When signing labels and bringing on films, what do you look for?
With labels, are they going to grow their business with us — like catalog labels that haven’t put out a new record in 30 years but have 30,000 tracks. On the film side, it’s really about new films and setting them up months and months in advance of their releases. If we just stick to distribution, we can pick up high-quality, finished, scripted-with-talent films to represent and release.
What percentage of your revenue is music versus video, and do you -anticipate that will change?
It’s 90 percent music. If it didn’t change, we wouldn’t be in the business. Video crosses a lot of lines because of YouTube, and on the film/TV side of the business, we formalized it more this past year … I want to bring more continuity: In the action sports category, can we put some booming track into one of our films, and could the filmmakers help bring music they want into The Orchard for distribution? That’s a real opportunity.
What other niche areas are you identifying for future growth?
RoyaltyShare, the royalties processing business we just announced. We want to turn the data we’re getting from retailers into usable, accessible business intelligence to help empower our independent labels and film clients to work in conjunction with us to drive marketing and sales opportunities.
How did you first get into the music industry?
I was sitting in a pre-law class, still an undergraduate at Loyola in Maryland, and I came across a Pollstar agency guide — the kid next to me had it because his father was in the business. I was like, “What is this? All the bands I love are listed in here, and these people represent them?” So I found out about agent training programs — also known as the mailroom — and I interviewed for all three of the agencies that mattered back then: ICM, Creative Artists Agency and the one I ended up working for, William Morris. I worked for [agent] Cara Lewis — she’s massive in the hip-hop world and an absolute shark. She was great and taught me a lot, but it wasn’t music that I wanted to work around. Later I went to [a management company] called Invasion Group and learned that I’m not built to talk to artists every day.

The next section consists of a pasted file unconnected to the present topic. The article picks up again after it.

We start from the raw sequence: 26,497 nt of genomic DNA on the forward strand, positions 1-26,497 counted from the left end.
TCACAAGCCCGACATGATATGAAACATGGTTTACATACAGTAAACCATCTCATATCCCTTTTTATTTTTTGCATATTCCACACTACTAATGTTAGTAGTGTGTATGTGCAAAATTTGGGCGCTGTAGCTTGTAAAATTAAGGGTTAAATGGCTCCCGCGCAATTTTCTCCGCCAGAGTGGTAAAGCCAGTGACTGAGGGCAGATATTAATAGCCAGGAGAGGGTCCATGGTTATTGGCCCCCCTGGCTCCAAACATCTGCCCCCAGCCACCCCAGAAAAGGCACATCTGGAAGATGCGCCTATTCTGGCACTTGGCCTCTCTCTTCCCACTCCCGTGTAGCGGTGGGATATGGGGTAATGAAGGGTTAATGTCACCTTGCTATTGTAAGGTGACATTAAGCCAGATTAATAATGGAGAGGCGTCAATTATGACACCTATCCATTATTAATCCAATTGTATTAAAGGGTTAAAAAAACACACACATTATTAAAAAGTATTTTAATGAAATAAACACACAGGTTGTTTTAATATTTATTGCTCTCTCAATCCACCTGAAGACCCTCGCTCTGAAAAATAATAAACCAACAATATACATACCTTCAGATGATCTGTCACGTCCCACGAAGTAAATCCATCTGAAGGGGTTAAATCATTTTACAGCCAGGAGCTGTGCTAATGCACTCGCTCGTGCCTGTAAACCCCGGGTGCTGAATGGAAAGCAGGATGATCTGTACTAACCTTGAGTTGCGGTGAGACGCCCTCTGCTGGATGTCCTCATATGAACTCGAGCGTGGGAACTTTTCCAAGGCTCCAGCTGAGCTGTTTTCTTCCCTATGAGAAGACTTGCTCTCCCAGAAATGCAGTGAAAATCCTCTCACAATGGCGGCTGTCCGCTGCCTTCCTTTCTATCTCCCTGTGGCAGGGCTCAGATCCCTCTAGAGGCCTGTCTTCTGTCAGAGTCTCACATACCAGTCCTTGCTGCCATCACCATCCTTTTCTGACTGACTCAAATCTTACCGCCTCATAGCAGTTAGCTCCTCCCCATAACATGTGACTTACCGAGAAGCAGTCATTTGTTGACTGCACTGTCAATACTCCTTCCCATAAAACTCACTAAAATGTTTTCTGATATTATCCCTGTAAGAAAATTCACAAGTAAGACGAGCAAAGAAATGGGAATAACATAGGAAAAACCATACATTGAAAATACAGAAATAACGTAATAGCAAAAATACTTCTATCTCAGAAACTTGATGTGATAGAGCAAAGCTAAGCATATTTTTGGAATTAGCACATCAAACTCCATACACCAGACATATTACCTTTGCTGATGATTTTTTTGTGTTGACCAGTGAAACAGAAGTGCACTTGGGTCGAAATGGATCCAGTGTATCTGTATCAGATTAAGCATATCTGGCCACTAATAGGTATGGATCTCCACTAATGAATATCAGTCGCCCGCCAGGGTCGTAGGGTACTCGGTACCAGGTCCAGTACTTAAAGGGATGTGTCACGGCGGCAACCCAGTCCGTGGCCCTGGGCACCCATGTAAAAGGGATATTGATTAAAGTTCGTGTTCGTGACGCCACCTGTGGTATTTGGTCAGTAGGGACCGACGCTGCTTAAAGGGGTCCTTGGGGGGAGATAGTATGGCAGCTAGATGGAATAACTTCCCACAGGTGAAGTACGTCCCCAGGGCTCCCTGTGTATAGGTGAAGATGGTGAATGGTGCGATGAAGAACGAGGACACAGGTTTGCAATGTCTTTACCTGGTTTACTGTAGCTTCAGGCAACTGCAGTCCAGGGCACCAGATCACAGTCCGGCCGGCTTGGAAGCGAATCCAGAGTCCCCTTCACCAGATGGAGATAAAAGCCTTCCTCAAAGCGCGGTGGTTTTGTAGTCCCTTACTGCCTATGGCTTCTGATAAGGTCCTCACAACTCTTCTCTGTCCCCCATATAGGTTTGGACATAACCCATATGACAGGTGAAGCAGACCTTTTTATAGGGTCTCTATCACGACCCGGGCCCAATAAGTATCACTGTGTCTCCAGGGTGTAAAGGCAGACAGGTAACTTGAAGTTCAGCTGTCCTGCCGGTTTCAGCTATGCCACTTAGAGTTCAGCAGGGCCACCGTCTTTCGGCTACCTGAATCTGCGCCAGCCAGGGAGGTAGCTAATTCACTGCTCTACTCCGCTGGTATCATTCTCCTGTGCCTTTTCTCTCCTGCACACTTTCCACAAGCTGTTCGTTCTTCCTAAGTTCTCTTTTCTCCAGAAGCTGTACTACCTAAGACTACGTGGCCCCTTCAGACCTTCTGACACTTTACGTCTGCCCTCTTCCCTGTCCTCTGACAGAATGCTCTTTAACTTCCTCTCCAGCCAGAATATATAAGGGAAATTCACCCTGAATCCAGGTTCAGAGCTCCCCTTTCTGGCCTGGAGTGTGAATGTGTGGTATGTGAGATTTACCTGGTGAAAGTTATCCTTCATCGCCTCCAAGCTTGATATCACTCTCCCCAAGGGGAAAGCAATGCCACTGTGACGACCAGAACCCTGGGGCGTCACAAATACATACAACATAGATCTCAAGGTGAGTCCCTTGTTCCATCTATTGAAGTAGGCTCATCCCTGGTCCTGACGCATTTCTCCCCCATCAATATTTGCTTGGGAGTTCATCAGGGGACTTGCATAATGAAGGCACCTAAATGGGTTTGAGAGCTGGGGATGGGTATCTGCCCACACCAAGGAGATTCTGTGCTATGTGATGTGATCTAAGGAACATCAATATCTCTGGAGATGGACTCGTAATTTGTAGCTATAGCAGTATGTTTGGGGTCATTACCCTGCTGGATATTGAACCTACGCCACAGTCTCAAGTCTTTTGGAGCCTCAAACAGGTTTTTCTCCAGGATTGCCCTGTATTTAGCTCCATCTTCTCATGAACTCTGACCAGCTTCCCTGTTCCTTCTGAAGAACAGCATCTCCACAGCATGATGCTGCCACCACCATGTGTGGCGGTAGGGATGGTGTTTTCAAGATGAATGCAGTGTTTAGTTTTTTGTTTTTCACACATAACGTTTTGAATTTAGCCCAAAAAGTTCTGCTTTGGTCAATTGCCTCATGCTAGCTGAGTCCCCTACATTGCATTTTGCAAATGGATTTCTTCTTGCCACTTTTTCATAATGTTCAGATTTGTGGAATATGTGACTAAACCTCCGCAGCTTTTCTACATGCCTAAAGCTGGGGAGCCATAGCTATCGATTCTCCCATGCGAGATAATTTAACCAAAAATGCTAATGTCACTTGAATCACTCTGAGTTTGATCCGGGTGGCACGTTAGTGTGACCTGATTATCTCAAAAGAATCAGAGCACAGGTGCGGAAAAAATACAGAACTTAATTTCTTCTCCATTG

In the internal staff memo announcing the Sony deal, you said it would be “business as usual.” Does nothing really change?
Nothing changes from a staffing perspective. The conversations are really about things like, “How do you shore up opportunities around a healthcare and benefits package with a large multinational company like Sony?” We’ve got a small finance and data analytics team; they’ve got a larger one. But we’re going to continue to sign labels and films.
What’s the biggest challenge facing the music industry today?
It has been the same thing for a long time: We’re still in a format change, and generally speaking, consumers are still confused about it. We haven’t ever lived in such an aggressive period of technology advancement impacting how consumers listen, and once paid consumption hits critical mass, we won’t be talking about an industry that’s being challenged by that as much. There will be a new challenge. As for what that is, that’s a Nostradamus question. If it’s still streaming in 20 years, we’ll all be packing it up, I guess.
This article first appeared in the April 11 issue of Billboard.